After the SLN until 1968, who now wants to control the Greek nickel
Le Nickel is the world’s leading producer of ferronickel for stainless steel. In the 1950s, New Caledonian metallurgists built a plant in Greece. This nickel producer was a subsidiary of SLN. His name is LARCO and could become Russian.
Larco Nickel Metallurgical Plant in Larynna, Greece © Alain Jeannin
© ALAIN JEANNIN Larco Nickel Metallurgical Plant in Larynna, Greece
By Alain Jeannin
Posted on 23/05/2019 at 13:26, updated on 23/05/2019 at 15:23
Thirteen factories produce nickel alloys around the world. For stainless steel and potentially also for electric vehicles. Two of them are in New Caledonia. Another factory is located in Greece, north of Athens. Russian and Kazakh investors want to take control of LARCO by paying off their debts, which would also allow them to acquire significant stakes in PPC, the Greek state-owned electricity utility, a LARCO shareholder.
The deleveraging on forced marches that will lead LARCO, the Greek producer of nickel - 138 million euros to repay in the medium term to the European Union - plus 300 million euros of debts vis-à-vis PPC (Greece’s electricity) - paves the way for an underground battle for control of its nickel mines and ferronickel metallurgical plant in central Greece. The Larynna industrial complex, similar to the Doniambo factory, was designed with SLN engineers from New Caledonia in the 1950s. LARCO was a subsidiary of the SLN during the thirty glorious years. In the library of the factory, on old shelves worn by time, facing the sea and the olive groves, are French metallurgical books stamped “SLN Nouméa.”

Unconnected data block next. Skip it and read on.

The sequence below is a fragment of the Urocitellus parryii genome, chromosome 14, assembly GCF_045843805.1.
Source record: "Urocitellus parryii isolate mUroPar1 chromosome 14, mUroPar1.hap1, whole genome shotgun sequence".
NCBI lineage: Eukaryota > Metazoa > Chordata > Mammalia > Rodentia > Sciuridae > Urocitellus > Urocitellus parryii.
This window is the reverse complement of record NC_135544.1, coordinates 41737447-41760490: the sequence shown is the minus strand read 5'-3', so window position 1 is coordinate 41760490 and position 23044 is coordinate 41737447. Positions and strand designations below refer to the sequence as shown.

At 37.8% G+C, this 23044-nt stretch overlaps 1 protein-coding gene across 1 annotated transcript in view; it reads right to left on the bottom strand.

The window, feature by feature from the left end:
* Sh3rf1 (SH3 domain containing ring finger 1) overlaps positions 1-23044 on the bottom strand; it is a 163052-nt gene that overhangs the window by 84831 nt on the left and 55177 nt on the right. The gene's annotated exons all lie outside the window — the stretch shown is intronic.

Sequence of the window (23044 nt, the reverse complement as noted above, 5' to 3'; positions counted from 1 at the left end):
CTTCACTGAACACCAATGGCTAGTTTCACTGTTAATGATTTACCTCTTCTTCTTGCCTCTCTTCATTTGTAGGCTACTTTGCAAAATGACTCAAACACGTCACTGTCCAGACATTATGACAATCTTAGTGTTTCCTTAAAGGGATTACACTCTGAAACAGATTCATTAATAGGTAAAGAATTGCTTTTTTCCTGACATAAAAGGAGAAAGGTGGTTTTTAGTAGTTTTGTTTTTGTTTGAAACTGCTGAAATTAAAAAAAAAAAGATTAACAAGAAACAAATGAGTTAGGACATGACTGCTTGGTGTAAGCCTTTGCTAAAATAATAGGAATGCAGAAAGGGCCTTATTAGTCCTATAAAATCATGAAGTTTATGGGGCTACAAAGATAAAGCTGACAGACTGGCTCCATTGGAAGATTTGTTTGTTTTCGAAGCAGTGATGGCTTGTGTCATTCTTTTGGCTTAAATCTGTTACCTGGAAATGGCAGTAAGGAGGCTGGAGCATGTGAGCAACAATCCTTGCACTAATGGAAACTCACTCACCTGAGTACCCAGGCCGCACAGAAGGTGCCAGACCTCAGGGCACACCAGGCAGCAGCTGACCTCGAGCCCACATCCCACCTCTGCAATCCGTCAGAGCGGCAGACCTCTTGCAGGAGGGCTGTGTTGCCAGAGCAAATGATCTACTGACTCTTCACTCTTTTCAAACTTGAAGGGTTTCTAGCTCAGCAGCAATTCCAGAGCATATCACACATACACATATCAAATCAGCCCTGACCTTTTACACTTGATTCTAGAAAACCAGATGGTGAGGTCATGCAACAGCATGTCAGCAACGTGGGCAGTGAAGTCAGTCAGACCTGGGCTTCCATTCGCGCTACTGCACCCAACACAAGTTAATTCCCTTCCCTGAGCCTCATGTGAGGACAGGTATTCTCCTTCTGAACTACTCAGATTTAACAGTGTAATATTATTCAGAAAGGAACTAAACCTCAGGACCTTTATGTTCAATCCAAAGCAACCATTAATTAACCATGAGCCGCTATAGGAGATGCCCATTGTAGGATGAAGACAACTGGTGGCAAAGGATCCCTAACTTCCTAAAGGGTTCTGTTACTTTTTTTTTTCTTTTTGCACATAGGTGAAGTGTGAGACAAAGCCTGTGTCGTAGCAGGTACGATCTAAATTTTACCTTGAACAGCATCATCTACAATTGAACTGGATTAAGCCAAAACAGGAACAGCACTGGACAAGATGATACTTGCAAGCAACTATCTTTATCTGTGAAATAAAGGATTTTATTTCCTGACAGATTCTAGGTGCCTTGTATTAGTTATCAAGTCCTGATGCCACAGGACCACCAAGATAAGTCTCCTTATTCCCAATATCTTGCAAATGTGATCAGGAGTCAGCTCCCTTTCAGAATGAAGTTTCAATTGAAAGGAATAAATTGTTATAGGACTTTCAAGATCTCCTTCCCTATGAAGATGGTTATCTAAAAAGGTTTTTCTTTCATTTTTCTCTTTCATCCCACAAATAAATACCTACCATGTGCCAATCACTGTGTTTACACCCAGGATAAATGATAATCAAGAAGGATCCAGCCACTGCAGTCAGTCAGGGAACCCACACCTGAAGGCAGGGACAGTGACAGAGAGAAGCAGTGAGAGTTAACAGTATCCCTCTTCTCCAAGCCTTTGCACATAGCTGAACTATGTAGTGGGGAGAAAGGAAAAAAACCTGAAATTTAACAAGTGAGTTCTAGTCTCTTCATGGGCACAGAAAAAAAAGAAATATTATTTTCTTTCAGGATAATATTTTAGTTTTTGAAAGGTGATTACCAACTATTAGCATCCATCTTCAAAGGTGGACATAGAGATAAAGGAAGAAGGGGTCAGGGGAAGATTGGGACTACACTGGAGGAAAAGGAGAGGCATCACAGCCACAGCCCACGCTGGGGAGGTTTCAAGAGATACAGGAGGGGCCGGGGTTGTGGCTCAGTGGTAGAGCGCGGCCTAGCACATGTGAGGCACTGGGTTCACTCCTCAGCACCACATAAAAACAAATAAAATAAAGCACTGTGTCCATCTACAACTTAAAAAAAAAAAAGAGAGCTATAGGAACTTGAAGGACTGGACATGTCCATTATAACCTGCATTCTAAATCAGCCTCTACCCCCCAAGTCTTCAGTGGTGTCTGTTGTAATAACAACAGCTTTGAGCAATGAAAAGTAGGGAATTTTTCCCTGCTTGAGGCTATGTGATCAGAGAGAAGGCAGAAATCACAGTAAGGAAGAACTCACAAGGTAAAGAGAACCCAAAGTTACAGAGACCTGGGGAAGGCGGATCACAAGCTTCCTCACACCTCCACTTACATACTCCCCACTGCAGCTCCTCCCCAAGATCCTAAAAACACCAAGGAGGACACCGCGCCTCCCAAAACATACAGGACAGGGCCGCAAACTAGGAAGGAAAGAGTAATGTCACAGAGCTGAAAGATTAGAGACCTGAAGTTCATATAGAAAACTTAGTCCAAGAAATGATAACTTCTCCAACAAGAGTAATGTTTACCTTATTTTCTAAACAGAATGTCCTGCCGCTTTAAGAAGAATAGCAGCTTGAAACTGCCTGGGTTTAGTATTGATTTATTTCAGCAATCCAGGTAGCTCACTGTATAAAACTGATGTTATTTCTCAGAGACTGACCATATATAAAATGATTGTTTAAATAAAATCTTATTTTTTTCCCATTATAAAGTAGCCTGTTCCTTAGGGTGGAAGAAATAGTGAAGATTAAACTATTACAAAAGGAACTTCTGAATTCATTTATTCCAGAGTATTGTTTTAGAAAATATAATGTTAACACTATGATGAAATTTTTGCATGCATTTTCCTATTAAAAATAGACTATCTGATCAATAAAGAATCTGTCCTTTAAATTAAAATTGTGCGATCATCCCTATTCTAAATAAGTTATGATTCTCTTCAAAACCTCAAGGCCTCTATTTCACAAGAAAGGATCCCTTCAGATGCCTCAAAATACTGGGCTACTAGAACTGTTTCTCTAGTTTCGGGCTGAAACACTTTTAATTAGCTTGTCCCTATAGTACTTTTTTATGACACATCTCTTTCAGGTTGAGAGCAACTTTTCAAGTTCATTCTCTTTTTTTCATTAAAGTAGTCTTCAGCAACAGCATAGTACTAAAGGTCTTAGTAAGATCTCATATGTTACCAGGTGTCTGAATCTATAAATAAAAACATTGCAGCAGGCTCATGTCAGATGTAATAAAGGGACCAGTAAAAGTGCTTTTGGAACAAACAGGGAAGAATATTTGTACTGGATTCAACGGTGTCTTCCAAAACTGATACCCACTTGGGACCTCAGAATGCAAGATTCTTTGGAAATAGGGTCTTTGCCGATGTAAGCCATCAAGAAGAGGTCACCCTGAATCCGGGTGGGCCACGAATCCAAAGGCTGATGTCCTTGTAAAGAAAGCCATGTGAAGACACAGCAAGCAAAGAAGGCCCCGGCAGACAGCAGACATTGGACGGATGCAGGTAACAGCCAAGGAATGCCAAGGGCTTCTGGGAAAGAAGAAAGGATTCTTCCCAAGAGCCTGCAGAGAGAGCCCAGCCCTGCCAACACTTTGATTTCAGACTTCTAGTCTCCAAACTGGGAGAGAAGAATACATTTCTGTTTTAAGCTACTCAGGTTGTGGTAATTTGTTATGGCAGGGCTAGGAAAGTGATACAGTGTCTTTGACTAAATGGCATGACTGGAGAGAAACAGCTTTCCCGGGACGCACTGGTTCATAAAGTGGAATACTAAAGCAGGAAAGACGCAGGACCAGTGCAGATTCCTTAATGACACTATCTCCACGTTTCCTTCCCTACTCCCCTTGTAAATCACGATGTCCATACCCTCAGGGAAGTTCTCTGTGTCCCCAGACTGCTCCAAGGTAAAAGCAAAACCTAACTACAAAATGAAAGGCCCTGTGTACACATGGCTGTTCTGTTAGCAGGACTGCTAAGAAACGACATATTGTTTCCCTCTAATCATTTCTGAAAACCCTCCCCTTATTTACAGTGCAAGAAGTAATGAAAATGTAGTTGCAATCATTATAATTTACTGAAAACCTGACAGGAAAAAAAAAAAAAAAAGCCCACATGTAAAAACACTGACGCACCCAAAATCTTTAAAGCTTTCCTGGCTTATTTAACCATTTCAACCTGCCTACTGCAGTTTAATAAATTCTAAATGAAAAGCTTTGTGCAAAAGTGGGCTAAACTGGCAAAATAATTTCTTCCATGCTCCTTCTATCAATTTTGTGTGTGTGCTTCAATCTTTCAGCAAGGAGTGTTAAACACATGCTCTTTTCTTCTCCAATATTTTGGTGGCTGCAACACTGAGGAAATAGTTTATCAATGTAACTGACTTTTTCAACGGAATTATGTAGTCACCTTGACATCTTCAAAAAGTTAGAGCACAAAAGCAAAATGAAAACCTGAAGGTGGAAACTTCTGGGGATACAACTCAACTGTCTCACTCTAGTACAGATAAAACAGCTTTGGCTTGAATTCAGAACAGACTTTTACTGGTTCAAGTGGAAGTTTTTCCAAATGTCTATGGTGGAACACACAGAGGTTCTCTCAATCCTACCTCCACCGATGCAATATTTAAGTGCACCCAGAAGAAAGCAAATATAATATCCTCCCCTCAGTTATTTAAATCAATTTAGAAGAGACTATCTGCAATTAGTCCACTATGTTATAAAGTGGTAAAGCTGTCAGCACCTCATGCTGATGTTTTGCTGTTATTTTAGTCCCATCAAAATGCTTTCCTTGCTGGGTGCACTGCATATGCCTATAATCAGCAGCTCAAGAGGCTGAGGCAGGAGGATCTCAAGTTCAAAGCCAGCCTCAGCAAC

LARCO, a nickel factory in Greece © Alain Jeannin
© Alain Jeannin LARCO, a nickel factory in Greece
A mining producer based in Kazakhstan (ENRC), a subsidiary of a Russian trading company (TELF AG) registered in Lugano, Switzerland, mines nickel in Guatemala is for potential buyers. Their goal would be to relaunch LARCO by taking over the management of its industrial and mining assets. Russian and Kazakh investors have agreed with the Greek metallurgical producer. They set up an office in Athens. The bargaining issue consists of lignite and nickel mines operated by PCC and LARCO. Nickel resources in Greece are estimated at 250 million tonnes. This did not prevent TELF from testing 10,000 tons of Guatemala ore with Greek ore, to check their compatibility in the furnaces of the Larynna plant. TELF and its Russian and Kazakh investors are still planning to file a LARCO takeover plan as part of the company’s privatization process. Investors from the cold have won the trust of Greek unions “by committing to maintain jobs and our meager wages for three years, by taking over the debts of the company,” says a union representative in La1ere.
Greek ferronickel from Larco, a process identical to that of the Caledonian SLN © Alain Jeannin
© Alain Jeannin Greek ferronickel from Larco, a process identical to that of the Caledonian SLN
LARCO’s profitability was not achieved, but it improved after the renegotiation of the price of electricity delivered to the plant which decreased by 24%. The negotiators of TELF, “a discreet Swiss company of Russian and Kazakh interests” according to the information site Energy Press in Athens, wanted to conclude the operation of recovery at the beginning of April. Alas, they still have to wait, despite the support of some influential members of the Greek government. First of all, it is necessary to settle the imbroglio of the governmental aids paid by Athens. They avoided the bankruptcy of LARCO but are challenged by Brussels.
Greek nickel ore in the LARCO plant © Alain Jeannin
© Alain Jeannin Greek nickel ore in the LARCO plant
A factory, mines, jobs
As we can see, the green light from the European Commission is not yet secured, but the creation of a new mining complex, involving Russian, Kazakh and Greek investors, is on the horizon. After the purchase of the port of Piraeus by China, Greece still facing drastic economies and mass unemployment wants above all to save its nickel plant. It alone provides work and makes a whole region live.
LARCO relaunched? The Greek nickel producer is today the main competitor of the New Caledonian SLN for the supply of alloys to the European steelmakers.